Most recently, Paul and Jane have expressed particular concern over the disproportionate toll the pandemic is taking on lower-income children. “The pandemic made the division between rich and poor so much greater because with the wealthy kids, these families hire a tutor and have a learning pod of six kids, so they have a mini private school.” They’re also concerned about how much time kids are spending indoors. “Spending all day inside is not a healthy or happy childhood. Kids need to be outside – exercising and playing actively.” To that end they support the Wilderness Youth Project’s “Bridge to Nature” program, which mentors kids outdoors while their parents are working.
To address what he sees as inequities, Orfalea tries to give back some of the emotional nourishment he received as a child. “While I hated going to school, I did in fact love learning and still do. That’s why I find it so particularly gratifying to help students, especially those who don’t like school, so they can build confidence, learn in their own unique way, and thereby flourish. Which will ultimately translate into better opportunities.”
To this end, the Orfaleas describe what they call “Whole Child Development,” a system of youth oriented initiatives backed by their Audacious Foundation. The idea is that “whole” kids become the best, well-rounded adults, with the greatest breadth of opportunities. So the Orfaleas support a veritable decathlon of child development programs including almost anything that would benefit a disadvantaged kid, starting at the mouth, sponsoring nutrition and even orthodontia for youth who otherwise would not have access to it. “We discovered there was nothing in place for kids with orthodontia. But you don’t see too many successful people in college with bad teeth,” Jane explains.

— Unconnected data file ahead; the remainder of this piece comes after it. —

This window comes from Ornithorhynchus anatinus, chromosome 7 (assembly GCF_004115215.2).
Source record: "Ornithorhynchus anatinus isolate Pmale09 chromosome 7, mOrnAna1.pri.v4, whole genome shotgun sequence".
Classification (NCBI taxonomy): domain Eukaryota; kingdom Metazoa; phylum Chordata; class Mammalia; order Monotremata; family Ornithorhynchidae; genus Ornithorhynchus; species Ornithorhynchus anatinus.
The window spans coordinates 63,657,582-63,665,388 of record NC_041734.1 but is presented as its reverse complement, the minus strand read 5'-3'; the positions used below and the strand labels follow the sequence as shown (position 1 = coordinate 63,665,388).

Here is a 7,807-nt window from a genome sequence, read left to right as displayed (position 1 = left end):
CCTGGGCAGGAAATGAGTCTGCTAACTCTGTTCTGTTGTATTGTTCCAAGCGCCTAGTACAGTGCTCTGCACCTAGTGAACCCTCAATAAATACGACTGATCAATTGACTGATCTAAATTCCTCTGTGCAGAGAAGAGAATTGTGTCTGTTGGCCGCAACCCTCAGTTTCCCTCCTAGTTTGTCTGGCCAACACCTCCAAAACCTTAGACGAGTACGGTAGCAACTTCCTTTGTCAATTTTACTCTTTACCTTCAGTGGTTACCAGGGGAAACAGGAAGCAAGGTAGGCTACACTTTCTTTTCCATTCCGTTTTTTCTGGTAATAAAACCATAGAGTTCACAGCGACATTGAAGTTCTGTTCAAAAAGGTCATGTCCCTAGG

The Audacious Foundation also supports, through partnerships: swimming for kids, biking for kids, science camps, and almost any connection to the great outdoors. “Many Title I kids in Santa Barbara don’t know how to swim and have never been to the beach and there was no program for getting them there,” Jane explains.
“We also found there are a lot of programs to help kids with education, but not much to teach the things that kids from wealthy families learn, such as how to use a knife and fork, how to dress for a formal dinner… If you’re fortunate enough to work hard and you get through school and you get a scholarship to a good university, you’re then suddenly invited to somebody’s home for dinner and you don’t know how that system works, which can make a person feel awkward. So we try to give that advantage to kids as well,” Jane says. “So underprivileged kids can compete with privileged kids on more equal footing.”